Peripheral arterial disease is a condition characterized by the narrowing of the peripheral arteries supplying blood to the neck, arms, legs, lower abdomen and kidneys. Peripheral arterial disease is often caused by accumulation of fatty deposits (plaques) in the arterial walls, reducing blood flow through them.
Treatment of Peripheral Arterial Disease
Peripheral angioplasty with stenting is a minimally invasive procedure performed to improve blood flow through the blocked peripheral arteries. The procedure is often performed in the cardiac catheterization laboratory with the patient under local anesthesia.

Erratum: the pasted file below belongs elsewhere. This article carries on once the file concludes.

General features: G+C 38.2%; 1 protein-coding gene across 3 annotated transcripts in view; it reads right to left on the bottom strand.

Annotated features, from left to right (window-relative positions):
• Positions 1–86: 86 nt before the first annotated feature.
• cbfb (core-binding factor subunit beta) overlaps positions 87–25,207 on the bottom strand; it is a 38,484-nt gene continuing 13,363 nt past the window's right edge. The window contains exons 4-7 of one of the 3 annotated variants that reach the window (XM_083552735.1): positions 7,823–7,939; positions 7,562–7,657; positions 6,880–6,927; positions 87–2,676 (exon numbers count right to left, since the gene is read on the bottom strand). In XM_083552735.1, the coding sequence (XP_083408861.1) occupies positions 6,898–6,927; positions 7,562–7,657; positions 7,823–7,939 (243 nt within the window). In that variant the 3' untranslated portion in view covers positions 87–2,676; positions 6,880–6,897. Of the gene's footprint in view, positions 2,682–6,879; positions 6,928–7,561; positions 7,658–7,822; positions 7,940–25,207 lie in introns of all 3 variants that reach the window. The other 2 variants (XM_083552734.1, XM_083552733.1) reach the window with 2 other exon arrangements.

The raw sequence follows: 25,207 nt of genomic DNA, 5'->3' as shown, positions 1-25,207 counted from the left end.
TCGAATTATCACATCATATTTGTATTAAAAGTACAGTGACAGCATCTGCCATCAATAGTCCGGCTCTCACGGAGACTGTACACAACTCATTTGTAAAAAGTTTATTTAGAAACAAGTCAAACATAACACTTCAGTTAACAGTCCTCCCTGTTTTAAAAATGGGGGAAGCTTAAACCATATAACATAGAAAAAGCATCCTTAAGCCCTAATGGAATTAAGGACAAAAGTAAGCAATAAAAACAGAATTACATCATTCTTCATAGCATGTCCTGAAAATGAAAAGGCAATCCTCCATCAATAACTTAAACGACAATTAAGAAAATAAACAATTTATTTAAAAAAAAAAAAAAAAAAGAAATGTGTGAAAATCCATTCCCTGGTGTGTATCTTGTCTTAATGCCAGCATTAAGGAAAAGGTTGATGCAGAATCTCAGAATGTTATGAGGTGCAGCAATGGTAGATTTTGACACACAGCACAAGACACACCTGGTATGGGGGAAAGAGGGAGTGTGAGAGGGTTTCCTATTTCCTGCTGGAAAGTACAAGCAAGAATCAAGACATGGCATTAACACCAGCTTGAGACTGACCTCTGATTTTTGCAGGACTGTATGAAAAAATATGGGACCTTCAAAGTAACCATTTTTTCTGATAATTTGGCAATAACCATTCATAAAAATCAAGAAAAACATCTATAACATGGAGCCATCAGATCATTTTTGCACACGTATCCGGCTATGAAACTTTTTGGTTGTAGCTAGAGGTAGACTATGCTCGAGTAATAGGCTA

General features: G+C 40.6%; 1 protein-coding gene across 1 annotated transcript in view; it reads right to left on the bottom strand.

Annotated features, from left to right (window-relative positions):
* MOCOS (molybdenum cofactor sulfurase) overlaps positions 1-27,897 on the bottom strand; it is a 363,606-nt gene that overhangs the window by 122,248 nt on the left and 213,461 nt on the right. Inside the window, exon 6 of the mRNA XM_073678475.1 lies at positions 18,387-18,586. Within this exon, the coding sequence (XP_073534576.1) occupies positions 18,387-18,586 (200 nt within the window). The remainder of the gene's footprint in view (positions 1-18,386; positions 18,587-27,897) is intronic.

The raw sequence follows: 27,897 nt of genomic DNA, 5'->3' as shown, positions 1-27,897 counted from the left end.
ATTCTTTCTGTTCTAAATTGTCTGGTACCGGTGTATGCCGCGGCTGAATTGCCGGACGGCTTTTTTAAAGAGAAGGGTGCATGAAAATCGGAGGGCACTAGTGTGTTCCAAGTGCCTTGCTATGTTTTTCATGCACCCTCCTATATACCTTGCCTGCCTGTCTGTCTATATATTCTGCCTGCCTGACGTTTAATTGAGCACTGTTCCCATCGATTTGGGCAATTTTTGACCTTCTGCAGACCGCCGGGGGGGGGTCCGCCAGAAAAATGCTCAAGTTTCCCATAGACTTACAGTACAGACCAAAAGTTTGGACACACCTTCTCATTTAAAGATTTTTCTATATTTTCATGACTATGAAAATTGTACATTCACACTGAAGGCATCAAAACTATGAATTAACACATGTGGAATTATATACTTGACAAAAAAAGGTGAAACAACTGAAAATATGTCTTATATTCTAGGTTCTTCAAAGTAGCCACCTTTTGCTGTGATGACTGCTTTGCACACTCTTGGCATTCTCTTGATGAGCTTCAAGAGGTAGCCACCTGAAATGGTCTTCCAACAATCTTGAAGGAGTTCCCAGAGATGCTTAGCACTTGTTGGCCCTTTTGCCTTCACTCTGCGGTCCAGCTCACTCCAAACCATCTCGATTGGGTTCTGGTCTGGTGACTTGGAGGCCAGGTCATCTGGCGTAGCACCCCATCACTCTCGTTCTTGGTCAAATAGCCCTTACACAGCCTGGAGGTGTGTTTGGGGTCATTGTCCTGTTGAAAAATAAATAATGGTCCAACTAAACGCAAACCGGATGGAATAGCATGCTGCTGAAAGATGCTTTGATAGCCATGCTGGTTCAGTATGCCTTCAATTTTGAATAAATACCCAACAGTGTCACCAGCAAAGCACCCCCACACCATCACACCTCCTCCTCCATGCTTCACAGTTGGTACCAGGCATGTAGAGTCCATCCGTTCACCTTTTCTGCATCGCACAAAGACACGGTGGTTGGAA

In peripheral angioplasty, a catheter (a small hollow tube) is inserted through a small incision over an artery in the groin. The catheter is guided to the blocked or narrowed section of the artery, under fluoroscopic (X-ray) guidance. Once in place, a small balloon at the end of the catheter is inflated, pushing the plaque against the arterial walls and widening the vessel and improving blood flow. The balloon is then deflated and removed from the blood vessel.
Peripheral angioplasty is often combined with the placement of a stent, a small tubular mesh, inside the artery. The stent maintains the patency of the artery and prevents it from future narrowing. Some stents are drug-eluting, meaning they contain a medication that is actively released into the artery, to reduce the risk of re-narrowing.